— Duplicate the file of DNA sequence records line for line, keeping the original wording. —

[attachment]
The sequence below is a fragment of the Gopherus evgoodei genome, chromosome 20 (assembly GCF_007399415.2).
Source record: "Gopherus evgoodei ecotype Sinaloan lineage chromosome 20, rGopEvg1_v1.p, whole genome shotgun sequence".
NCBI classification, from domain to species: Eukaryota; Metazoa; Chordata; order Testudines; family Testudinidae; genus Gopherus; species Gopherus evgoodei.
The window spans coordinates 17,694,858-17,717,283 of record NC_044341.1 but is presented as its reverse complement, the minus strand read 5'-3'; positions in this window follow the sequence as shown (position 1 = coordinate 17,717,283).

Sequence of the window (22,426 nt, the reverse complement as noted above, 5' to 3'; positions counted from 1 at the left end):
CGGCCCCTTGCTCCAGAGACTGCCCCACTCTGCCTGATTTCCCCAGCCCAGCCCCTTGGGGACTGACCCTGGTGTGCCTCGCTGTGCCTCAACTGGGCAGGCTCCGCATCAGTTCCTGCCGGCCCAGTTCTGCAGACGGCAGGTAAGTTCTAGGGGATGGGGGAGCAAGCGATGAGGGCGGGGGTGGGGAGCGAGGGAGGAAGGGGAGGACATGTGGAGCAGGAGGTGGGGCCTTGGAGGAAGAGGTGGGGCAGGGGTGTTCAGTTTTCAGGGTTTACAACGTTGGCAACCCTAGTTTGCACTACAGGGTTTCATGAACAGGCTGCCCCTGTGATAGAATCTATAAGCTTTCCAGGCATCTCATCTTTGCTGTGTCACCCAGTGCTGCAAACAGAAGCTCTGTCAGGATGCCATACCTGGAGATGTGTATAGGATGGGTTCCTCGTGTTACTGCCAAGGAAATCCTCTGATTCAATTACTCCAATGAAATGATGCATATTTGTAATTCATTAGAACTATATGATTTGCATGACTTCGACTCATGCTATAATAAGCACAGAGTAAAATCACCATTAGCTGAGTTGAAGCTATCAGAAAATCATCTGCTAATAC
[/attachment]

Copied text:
The sequence below is a fragment of the Gopherus evgoodei genome, chromosome 20 (assembly GCF_007399415.2).
Source record: "Gopherus evgoodei ecotype Sinaloan lineage chromosome 20, rGopEvg1_v1.p, whole genome shotgun sequence".
NCBI classification, from domain to species: Eukaryota; Metazoa; Chordata; order Testudines; family Testudinidae; genus Gopherus; species Gopherus evgoodei.
The window spans coordinates 17,694,858-17,717,283 of record NC_044341.1 but is presented as its reverse complement, the minus strand read 5'-3'; positions in this window follow the sequence as shown (position 1 = coordinate 17,717,283).

Sequence of the window (22,426 nt, the reverse complement as noted above, 5' to 3'; positions counted from 1 at the left end):
CGGCCCCTTGCTCCAGAGACTGCCCCACTCTGCCTGATTTCCCCAGCCCAGCCCCTTGGGGACTGACCCTGGTGTGCCTCGCTGTGCCTCAACTGGGCAGGCTCCGCATCAGTTCCTGCCGGCCCAGTTCTGCAGACGGCAGGTAAGTTCTAGGGGATGGGGGAGCAAGCGATGAGGGCGGGGGTGGGGAGCGAGGGAGGAAGGGGAGGACATGTGGAGCAGGAGGTGGGGCCTTGGAGGAAGAGGTGGGGCAGGGGTGTTCAGTTTTCAGGGTTTACAACGTTGGCAACCCTAGTTTGCACTACAGGGTTTCATGAACAGGCTGCCCCTGTGATAGAATCTATAAGCTTTCCAGGCATCTCATCTTTGCTGTGTCACCCAGTGCTGCAAACAGAAGCTCTGTCAGGATGCCATACCTGGAGATGTGTATAGGATGGGTTCCTCGTGTTACTGCCAAGGAAATCCTCTGATTCAATTACTCCAATGAAATGATGCATATTTGTAATTCATTAGAACTATATGATTTGCATGACTTCGACTCATGCTATAATAAGCACAGAGTAAAATCACCATTAGCTGAGTTGAAGCTATCAGAAAATCATCTGCTAATAC